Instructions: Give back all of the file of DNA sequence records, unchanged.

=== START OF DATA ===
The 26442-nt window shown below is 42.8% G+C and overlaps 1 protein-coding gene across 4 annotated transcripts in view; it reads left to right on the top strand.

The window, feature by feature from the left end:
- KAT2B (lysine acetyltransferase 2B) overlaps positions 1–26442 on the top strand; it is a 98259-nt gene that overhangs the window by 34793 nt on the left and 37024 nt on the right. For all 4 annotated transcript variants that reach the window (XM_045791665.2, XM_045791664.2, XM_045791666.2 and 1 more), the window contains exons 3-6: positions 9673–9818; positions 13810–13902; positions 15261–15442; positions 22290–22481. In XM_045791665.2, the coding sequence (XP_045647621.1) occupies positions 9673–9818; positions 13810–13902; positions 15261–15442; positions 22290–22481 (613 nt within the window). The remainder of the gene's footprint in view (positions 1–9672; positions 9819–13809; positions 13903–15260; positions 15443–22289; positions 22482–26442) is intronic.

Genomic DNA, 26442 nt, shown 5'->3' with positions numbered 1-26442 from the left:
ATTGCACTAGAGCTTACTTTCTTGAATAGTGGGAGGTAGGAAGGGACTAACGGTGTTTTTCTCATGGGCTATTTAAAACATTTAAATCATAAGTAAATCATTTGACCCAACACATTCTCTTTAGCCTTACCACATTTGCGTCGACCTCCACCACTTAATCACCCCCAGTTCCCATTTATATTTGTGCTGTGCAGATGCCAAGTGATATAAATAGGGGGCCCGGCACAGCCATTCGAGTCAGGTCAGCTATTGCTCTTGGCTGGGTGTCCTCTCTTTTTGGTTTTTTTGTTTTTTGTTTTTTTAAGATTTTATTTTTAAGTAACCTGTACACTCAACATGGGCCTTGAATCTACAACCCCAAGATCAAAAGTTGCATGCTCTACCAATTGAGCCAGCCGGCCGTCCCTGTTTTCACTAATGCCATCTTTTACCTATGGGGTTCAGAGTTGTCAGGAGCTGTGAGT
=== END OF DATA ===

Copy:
The 26442-nt window shown below is 42.8% G+C and overlaps 1 protein-coding gene across 4 annotated transcripts in view; it reads left to right on the top strand.

The window, feature by feature from the left end:
- KAT2B (lysine acetyltransferase 2B) overlaps positions 1–26442 on the top strand; it is a 98259-nt gene that overhangs the window by 34793 nt on the left and 37024 nt on the right. For all 4 annotated transcript variants that reach the window (XM_045791665.2, XM_045791664.2, XM_045791666.2 and 1 more), the window contains exons 3-6: positions 9673–9818; positions 13810–13902; positions 15261–15442; positions 22290–22481. In XM_045791665.2, the coding sequence (XP_045647621.1) occupies positions 9673–9818; positions 13810–13902; positions 15261–15442; positions 22290–22481 (613 nt within the window). The remainder of the gene's footprint in view (positions 1–9672; positions 9819–13809; positions 13903–15260; positions 15443–22289; positions 22482–26442) is intronic.

Genomic DNA, 26442 nt, shown 5'->3' with positions numbered 1-26442 from the left:
ATTGCACTAGAGCTTACTTTCTTGAATAGTGGGAGGTAGGAAGGGACTAACGGTGTTTTTCTCATGGGCTATTTAAAACATTTAAATCATAAGTAAATCATTTGACCCAACACATTCTCTTTAGCCTTACCACATTTGCGTCGACCTCCACCACTTAATCACCCCCAGTTCCCATTTATATTTGTGCTGTGCAGATGCCAAGTGATATAAATAGGGGGCCCGGCACAGCCATTCGAGTCAGGTCAGCTATTGCTCTTGGCTGGGTGTCCTCTCTTTTTGGTTTTTTTGTTTTTTGTTTTTTTAAGATTTTATTTTTAAGTAACCTGTACACTCAACATGGGCCTTGAATCTACAACCCCAAGATCAAAAGTTGCATGCTCTACCAATTGAGCCAGCCGGCCGTCCCTGTTTTCACTAATGCCATCTTTTACCTATGGGGTTCAGAGTTGTCAGGAGCTGTGAGT